The Australian Curriculum

Implementation of the Australian Curriculum

What is the Australian Curriculum?
The Australian Curriculum sets out what all Australian states and territories have agreed that young people should be taught through specific curriculum content and the learning expected at points in their schooling through achievement standards.

The Australian Curriculum has been developed through strong and committed collaboration between the Australian Curriculum, Assessment and Reporting Authority (ACARA) and curriculum specialists from all states and territories representing public and private education sectors.

How will the Australian Curriculum be implemented in schools in the WA?
The implementation of the Australian Curriculum is determined by each state and territory according to the requirements of their own context. The WA Department of Edcuation allows schools to consider the specific context of the school structure and philosophy when implementing the curriculum.

All WA schools are required to provide students with opportunities to learn the knowledge and skills to meet the Achievement Standards for each year group.

What is the real educational benefit of this change for students?
Increasingly, in a world where knowledge itself is constantly growing and evolving, students need to develop a set of knowledge, skills, behaviours and dispositions that apply across learning area content and equip them to be lifelong learners able to operate with confidence in a complex, information-rich, globalised world.

Once the F – 10 curriculum is implemented across Australia, students will be assured of receiving a common, better sequenced, and more comprehensive curriculum as the basis of learning. All students, regardless of whether they live in an urban or rural setting, or in a large or small state or territory, will have access to a well-resourced, common, world-class curriculum designed to provide them with the knowledge and skills needed for success in the twenty first century.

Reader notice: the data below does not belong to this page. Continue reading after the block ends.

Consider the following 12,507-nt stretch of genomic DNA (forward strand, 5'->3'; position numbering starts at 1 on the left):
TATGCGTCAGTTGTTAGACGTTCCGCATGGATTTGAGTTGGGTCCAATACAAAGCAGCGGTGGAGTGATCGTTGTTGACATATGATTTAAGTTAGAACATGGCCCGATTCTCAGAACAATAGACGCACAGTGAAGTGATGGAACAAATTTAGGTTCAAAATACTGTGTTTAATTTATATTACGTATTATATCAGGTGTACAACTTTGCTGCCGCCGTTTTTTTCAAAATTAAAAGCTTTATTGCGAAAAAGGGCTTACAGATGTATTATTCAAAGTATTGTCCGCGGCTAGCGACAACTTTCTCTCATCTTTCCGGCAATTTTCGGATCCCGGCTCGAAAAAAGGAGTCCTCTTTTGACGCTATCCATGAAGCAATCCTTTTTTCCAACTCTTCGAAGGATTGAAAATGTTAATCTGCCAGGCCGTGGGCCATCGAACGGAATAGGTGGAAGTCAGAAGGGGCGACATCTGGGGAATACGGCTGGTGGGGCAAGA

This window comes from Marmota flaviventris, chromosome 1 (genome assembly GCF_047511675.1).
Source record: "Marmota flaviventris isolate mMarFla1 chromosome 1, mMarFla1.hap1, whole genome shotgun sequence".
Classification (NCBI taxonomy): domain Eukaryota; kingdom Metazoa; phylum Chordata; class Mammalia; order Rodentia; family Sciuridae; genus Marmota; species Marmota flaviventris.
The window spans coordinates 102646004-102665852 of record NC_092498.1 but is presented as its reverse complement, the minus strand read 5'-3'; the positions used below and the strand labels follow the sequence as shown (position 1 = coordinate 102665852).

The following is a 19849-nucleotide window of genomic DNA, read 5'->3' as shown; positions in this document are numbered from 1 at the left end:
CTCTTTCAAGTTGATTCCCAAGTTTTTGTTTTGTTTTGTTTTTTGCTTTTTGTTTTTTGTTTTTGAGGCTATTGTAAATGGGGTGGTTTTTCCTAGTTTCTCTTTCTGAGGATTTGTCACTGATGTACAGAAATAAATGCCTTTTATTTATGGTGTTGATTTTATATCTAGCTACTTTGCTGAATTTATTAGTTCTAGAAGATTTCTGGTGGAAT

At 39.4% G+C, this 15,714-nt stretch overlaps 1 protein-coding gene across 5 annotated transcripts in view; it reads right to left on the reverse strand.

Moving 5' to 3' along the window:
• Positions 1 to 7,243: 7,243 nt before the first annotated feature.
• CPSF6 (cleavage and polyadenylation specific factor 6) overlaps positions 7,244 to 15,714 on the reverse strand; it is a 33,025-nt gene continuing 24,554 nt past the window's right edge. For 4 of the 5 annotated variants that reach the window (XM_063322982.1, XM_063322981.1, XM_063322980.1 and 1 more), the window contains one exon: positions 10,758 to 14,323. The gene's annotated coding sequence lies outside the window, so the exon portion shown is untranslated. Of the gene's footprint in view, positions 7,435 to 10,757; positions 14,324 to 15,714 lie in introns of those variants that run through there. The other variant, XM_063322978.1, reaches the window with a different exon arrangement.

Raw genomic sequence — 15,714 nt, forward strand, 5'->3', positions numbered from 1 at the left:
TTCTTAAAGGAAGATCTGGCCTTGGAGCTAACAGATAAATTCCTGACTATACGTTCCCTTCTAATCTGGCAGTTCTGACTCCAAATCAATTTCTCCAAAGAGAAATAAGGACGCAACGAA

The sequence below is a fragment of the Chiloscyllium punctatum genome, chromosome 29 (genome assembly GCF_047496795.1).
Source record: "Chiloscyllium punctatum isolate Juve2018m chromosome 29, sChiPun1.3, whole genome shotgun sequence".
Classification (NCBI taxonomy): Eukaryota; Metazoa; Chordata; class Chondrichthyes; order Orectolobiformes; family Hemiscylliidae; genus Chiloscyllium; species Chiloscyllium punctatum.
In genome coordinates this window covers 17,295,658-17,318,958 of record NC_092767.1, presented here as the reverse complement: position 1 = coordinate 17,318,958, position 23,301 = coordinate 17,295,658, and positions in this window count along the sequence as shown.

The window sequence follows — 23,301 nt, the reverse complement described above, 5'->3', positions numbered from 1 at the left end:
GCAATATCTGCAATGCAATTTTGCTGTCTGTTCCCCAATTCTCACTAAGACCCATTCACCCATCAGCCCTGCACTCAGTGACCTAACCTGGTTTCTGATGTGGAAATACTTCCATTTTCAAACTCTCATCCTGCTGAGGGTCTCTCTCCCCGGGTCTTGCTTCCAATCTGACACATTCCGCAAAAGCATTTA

What are the core subject areas in the Australian Curriculum?
Schools are expected to provide learning opportunities in English, Mathematics, Science, History, and Health and Physical Education for all students from F – 10.

The relative emphasis given to each of the eight learning areas varies across the stages of schooling according to factors such

  • making literacy and numeracy priority areas in the early years;
  • increasing emphasis on all eight learning areas in the upper primary years and in years 7–8; and
  • creating greater opportunities for students to choose learning pathways that build individual needs and interests in secondary schooling.

What support is available to students in moving over to the Australian Curriculum?
The gradual implementation of the Australian Curriculum has been designed to minimise the impact of changes on students and to help ensure that a curriculum of high quality continues to be provided.

The Australian Curriculum has been developed at a national level, in consultation with each state and territory. The release of the curriculum is being managed in three phases. In each phase consultation is undertaken with all stakeholders. All stakeholders including schools and parents are encouraged to participate in the consultation process.

What are the implications if a child moves between schools once the Australian Curriculum has been widely implemented?
Adopting a common Australian curriculum and assessment framework has many benefits, some of which include:

  • parents and students can expect that students will learn the same important understandings and skills regardless of where they live in Australia,
  • teachers across Australia will be using the same standards and work samples to determine grades and to report on student progress, and
  • knowledge gaps caused when students currently move between schools will be minimised because students will continue to study within the nationally agreed framework.

Source: www.apfacts.org.au